Figure 5. fMRI results of vmPFC. a, During the period of making decisions, activation of vmPFC was greater in the Gratitude than Control group. Mean parameter estimates of the vmPFC were extracted from the cluster survived the correction. The estimates are shown as the mean ± standard error with overlaid dot plots. G, Gratitude group; C, Control group. b, The vmPFC cluster in which activation was predicted by gratitude ratings overlapped with the vmPFC cluster that revealed a significant group difference in activation during the period of making decisions. c, The similarities (r values) between the T map of the Gratitude versus Control group contrast during the period of making decisions and the meta-analytical maps of terms of psychological components derived from the Neurosynth are shown. d, Parameter estimates of the vmPFC were positively correlated with gratitude. e, Parameter estimates of the vmPFC were negatively correlated with punishment.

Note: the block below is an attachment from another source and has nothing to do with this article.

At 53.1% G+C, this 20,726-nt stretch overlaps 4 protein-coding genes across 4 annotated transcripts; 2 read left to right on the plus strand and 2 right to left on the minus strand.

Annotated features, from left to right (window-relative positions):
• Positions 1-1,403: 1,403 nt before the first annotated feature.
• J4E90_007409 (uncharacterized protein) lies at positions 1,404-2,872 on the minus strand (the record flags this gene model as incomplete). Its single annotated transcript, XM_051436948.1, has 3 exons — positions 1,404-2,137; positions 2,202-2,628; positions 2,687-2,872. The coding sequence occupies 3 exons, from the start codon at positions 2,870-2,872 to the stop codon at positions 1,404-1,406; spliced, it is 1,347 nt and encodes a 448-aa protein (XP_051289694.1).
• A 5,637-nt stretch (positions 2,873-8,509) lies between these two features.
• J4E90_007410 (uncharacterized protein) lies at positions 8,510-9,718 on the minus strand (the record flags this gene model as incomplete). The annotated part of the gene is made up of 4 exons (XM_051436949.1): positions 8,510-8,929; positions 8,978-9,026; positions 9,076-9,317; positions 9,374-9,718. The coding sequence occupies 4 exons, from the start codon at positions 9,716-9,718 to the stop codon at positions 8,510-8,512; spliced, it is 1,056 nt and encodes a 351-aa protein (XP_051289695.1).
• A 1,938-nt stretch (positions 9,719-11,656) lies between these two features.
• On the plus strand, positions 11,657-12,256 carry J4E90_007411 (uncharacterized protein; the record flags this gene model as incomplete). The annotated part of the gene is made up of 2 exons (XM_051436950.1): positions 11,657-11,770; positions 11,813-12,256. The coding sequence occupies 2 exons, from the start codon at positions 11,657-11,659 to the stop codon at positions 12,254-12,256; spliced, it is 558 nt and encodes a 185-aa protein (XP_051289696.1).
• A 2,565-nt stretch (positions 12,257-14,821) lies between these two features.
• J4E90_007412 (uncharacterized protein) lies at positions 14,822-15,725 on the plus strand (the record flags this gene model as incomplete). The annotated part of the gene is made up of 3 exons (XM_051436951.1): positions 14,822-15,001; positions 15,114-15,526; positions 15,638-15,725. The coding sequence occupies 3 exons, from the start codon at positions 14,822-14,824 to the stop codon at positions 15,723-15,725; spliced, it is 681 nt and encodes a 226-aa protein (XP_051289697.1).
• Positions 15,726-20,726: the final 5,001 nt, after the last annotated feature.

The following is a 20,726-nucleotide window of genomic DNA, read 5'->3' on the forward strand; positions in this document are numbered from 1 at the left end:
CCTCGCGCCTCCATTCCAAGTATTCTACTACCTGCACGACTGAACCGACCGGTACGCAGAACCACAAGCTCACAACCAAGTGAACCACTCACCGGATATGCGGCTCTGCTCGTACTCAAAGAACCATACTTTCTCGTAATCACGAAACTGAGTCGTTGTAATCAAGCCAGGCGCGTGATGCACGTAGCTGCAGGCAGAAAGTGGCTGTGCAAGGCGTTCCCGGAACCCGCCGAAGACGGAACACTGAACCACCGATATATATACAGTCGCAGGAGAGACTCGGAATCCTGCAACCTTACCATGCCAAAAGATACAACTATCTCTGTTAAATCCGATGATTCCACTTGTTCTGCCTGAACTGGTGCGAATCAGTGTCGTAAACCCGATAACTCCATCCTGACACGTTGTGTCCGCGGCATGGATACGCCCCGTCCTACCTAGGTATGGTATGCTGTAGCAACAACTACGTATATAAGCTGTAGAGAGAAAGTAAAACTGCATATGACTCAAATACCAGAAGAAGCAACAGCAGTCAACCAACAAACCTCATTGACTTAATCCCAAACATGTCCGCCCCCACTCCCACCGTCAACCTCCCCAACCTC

Our findings suggest that grateful individuals concern for benefactors’ benefits, value chances to interact with benefactors, and refrain from action that perturbs relationship-building (i.e., exert less punishment on benefactors’ unfairness), which reveal a dark side of gratitude and enrich the gratitude theory (i.e., the find-bind-remind theory). We provide mechanistic and neural accounts of gratitude-induced behavior and shed light on the nature of gratitude.
The first author, Dr. Ruida Zhu, graduated from the State Key Laboratory of Cognitive Neuroscience and Learning at Beijing Normal University. The corresponding author is Prof. Chao Liu. This work was supported by the National Natural Science Foundation of China, the Major Project of National Social Science Foundation and so on.
Zhu, R., Xu, Z., Su, S., Feng, C., Luo, Y., Tang, H., Zhang, S., Wu, X., Mai, X., & Liu, C. (2021). From gratitude to injustice: Neurocomputational mechanisms of gratitude-induced injustice. NeuroImage, 245, 118730. https://doi.org/https://doi.org/10.1016/j.neuroimage.2021.118730